Partnering for habitat and culture at Bruce Vento Nature Sanctuary
Nestled between the bluff and the Mississippi River just east of downtown St. Paul sits the Bruce Vento Nature Sanctuary. Although it's near busy rail lines, a real sense of serenity and peace can be found while strolling through this lesser-known natural area.
The park is named for the late Bruce Vento, a longtime U.S. Representative from Minnesota's 4th congressional district and a passionate environmental advocate who played a key role in the designation of the metro Mississippi as a national park. After years of heavy industrial use, the sanctuary was remediated and opened to the public as a St. Paul Parks and Recreation site in 2005. Visitors can now find a mix of prairie and forest habitat here.
A new restoration plan
The site's original natural resource management plan, written in 2001 by Emmons and Olivier Resources, Inc. (EOR), focused on cleaning up or remediating pollution caused by the site's long industrial history. It also guided the much-needed return to native plant communities from the weedy plant species that had taken over the site since it was essentially abandoned in the 1970s.
FMR is now updating the plan with finer-scale steps needed to ensure healthy habitat, with a special focus on culturally important plant species and restoration techniques that better represent and honor the site's history and ongoing importance to Dakota people.
Funded by the Lower Phalen Creek Project, the plan update should be completed this fall. FMR is also applying to state funding sources to further the restoration in 2021 and beyond.
Conditions & critters
This spring and summer, FMR ecologists began cataloging plant and animal species at the site to better plot our next restoration steps.
Unfortunately, a cursory walk along the main sanctuary paths leads visitors past over 20 invasive and non-native plant species, many of which are classified as noxious weeds by the Minnesota Department of Agriculture. We also identified a new invasive species at the site — the Chinese mystery snail (its actual name), an unfortunate first for the sanctuary that we promptly reported to the Department of Natural Resources and other agencies.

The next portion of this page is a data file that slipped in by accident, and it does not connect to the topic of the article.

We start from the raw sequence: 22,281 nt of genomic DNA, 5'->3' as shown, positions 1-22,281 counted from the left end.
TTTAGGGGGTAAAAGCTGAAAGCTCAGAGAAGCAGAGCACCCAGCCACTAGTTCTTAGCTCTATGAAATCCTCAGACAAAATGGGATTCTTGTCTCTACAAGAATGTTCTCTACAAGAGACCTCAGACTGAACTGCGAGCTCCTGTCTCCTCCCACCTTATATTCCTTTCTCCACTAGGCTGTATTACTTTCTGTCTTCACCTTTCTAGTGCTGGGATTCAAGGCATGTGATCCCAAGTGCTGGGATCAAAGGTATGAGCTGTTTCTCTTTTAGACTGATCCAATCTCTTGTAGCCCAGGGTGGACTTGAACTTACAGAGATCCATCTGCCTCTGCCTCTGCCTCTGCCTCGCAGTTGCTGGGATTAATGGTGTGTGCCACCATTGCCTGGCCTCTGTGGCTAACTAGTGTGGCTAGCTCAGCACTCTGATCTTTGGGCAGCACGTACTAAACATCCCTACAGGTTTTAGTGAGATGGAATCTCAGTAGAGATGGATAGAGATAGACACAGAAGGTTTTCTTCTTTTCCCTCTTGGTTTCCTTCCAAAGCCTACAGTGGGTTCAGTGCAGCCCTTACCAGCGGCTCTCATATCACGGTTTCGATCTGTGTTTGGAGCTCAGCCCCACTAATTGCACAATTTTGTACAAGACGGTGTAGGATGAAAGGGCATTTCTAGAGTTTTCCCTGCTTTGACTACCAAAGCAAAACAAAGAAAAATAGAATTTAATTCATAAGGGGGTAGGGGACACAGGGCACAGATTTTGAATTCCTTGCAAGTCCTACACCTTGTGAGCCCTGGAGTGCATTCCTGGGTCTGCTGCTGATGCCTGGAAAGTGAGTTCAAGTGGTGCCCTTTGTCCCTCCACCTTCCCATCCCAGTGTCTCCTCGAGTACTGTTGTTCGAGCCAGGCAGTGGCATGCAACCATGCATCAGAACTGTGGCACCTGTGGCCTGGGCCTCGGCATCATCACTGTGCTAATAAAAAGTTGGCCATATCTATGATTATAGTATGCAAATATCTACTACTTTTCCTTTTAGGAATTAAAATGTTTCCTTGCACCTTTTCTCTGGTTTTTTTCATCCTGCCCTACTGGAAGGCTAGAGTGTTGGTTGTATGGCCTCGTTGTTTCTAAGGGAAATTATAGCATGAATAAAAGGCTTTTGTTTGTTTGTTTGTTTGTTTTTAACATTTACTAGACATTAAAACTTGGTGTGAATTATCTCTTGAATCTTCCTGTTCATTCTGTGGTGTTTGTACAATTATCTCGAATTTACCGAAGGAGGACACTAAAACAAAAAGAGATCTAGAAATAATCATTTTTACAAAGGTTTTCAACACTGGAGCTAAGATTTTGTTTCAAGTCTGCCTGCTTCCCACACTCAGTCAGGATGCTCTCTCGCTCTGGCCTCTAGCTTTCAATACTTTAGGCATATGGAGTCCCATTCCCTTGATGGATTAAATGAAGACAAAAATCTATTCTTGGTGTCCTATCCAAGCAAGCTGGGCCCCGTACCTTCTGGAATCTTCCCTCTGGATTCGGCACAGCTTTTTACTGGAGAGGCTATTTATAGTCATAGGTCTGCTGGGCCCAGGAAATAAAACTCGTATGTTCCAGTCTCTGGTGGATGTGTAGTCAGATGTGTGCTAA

But there were more positive (and fun) findings as well.
To get an idea of what animals are already using different restored areas of the sanctuary, FMR ecologists and our summer land conservation intern Michaela Hackbarth partnered with staff from St. Paul Parks and Recreation, Lower Phalen Creek Project and graduate students from the University of Minnesota.
We set small mammal traps in small areas in the prairie, forest and wetlands in the sanctuary, and recorded the species captured (and released!) over a three-day period. Species recorded included deer mice, white-footed mice and meadow voles!
The wildlife and vegetation surveys will help us determine future restoration tasks, noting which areas are in relatively good ecological shape and need some simple invasive species removed, which ones might need additional native seeding and planting, and which ones need a full "redo" with complete removal and replacement of existing vegetation.
We're now planning the restoration of each area to provide healthy habitat while also honoring and engaging Dakota culture.
Incorporating culture and history
Usually, FMR ecologists select plants for a restoration that offer the greatest habitat benefit to pollinators, birds and other wildlife and improve both soil and water quality. For this project (and hopefully more in the future), we're also planning the restoration in a way that honors the site's cultural importance.